Part III was another trio, choreographed by Victoria Brown and this time featuring three powerfully sculpted black female bodies in neutral brown sports tops and briefs. Set inside a warehouse with corrugated metal walls and exposed lighting instruments, the rough and linear architectural structures nicely contrasted the warm and muscular bodies of the three dancers.  Strong and aggressive movement featured an intense gaze from the women as well as impressive moments of physical athleticism, stunning line, and technical prowess. The physicality of the dancers, Emily Carr, Mega Prout, and Shelby Davis, against the marley floor in the vacuous industrial space created a stunning visual design highlighted by the warm light that glimmered and reflected off their skin. Brown’s choreographic voice is something that can appeal to anyone who loves to see the human body’s capacity for athletic and emotionally fueled dance in the vein of contemporary dance that blends some of the dance competition circuit “wow”-factor with world relevant issues that allow the dancers to shine in their brilliance and resilience.

Together the three works make a triptych that work well together as a short film navigating the big topics of today’s world. The women in this film were beautiful and diverse in cultural heritage, but what they shared was exquisite technique, physical fitness, and stunning beauty. The choreographers and directors strived to empower these women through pieces that were big, bold, and beautiful. The challenge of filmed performance pieces about this topic is the sneaky ability of film to further objectify women in the process. When working with film there is an inherent aspect of voyeurism in the format. And, at times this film fell into that trap. Each piece featured beautiful women not wanting to be limited by external perceptions; yet, they are in some ways unwittingly objectifying themselves through a gaze that comes from the outside. It is a sticky aspect of film making for artists addressing themes of female beauty and empowerment.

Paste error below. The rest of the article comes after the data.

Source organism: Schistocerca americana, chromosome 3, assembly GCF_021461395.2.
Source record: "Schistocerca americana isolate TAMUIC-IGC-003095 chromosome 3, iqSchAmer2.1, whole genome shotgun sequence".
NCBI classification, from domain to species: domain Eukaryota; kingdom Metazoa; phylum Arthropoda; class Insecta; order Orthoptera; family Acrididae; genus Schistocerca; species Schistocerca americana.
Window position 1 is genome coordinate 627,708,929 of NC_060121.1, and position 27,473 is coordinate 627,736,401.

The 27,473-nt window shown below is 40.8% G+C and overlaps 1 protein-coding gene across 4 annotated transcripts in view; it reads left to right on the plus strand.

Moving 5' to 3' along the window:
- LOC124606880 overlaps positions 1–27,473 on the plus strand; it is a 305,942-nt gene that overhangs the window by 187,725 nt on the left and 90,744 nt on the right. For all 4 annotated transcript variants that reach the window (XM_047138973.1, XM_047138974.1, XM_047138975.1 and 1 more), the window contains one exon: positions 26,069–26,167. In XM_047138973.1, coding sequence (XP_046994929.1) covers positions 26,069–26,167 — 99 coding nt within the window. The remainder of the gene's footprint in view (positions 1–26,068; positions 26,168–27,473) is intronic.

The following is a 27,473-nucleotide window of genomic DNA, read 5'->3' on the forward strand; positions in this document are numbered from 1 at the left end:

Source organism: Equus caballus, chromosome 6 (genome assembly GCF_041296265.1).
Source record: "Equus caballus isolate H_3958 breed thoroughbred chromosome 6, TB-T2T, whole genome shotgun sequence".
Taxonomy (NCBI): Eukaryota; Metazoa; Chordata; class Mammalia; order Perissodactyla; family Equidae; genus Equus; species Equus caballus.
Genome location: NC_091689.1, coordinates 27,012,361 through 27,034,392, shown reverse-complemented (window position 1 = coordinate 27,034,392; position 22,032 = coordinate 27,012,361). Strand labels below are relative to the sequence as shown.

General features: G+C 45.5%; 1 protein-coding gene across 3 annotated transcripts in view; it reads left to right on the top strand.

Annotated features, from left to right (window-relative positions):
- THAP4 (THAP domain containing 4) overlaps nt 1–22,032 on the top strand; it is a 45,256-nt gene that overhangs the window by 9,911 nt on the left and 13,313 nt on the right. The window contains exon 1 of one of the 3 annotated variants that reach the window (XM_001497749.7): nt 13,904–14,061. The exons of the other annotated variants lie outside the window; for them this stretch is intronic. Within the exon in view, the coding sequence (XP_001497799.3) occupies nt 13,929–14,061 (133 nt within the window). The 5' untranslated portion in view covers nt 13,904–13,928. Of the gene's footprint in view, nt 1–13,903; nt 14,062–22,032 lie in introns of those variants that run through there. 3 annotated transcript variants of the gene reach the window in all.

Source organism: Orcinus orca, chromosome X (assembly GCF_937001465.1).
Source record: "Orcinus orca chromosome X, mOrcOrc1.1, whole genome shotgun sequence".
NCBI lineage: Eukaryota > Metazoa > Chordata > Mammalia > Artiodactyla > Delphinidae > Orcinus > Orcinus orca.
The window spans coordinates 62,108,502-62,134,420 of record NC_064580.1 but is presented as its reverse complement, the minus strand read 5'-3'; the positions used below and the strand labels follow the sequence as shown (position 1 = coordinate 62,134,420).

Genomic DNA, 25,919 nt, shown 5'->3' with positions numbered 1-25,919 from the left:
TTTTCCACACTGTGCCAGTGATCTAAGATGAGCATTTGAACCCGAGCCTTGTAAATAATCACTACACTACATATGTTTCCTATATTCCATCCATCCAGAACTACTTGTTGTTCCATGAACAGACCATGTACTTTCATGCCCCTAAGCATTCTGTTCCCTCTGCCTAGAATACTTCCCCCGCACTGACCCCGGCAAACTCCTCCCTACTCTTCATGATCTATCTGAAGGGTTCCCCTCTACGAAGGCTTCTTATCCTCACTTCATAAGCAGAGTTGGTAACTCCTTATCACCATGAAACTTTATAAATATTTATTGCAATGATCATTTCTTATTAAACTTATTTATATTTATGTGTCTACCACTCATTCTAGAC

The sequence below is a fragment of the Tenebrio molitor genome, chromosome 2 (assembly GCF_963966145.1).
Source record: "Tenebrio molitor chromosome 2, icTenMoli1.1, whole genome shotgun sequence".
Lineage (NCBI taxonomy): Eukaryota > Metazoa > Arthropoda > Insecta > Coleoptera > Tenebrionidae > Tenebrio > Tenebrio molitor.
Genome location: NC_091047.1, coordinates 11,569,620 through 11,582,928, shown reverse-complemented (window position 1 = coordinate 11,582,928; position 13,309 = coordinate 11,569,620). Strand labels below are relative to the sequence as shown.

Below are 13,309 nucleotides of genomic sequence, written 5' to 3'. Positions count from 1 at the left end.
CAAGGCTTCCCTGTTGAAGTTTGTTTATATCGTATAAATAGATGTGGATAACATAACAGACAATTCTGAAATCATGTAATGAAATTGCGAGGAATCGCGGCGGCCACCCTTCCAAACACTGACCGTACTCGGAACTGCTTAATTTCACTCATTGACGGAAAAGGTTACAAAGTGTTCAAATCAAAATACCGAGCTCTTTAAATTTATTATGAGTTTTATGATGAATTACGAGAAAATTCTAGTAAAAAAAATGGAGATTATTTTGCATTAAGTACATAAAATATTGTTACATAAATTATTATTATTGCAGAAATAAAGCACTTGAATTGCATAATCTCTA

Three dancers connected and leaning on each other in a warehouse.
Victoria Brown’s choreography from Part III in bound / less.

But, the choreographer’s intentions are clear and the product is highly entertaining, beautifully danced, well-filmed, and edited. The three pieces provide an intense experience from start to finish, perhaps missing opportunities for levity or comic relief to contrast the intensity of the works. Thirty minutes of unrelenting power is a lot to take in all at once. This is not to say the works weren’t varied; each piece had its own flavor of discontent, anger, exasperation, and in turn empowerment. The stunning imagery and excellent dancing propel the film forward nicely. The beauty of the filming and editing by Nathan Kim and Danielle King makes the work easy to enjoy. Music contributions by Sara Sithi-Amnuai, Kathryn Shuman, Drumset Fundamentals, Alyesha Wise, and Andy Stott complete the film and hold the space for the dance to shine. The lack of a digital program or sectional titles made it somewhat challenging to comment clearly on each section of the work and the creative team behind it, but as a whole the work resonated soundly. 

Dance films directed and choreographed by women for women is a genre we can hope to see explode in popularity. Then the field can grapple with the difficult issues of objectifying the female body with the male gaze which can be insidious in film making. MashUp Contemporary Dance has done a great job venturing into this world, and it will be interesting to see how they continue to use film to further their social justice mission. 
The film is still available for purchase to view through the month of December via the company website www.mashupdance.com. It is a great way to support LA dance makers and foster attention to intersectionality in the dance world.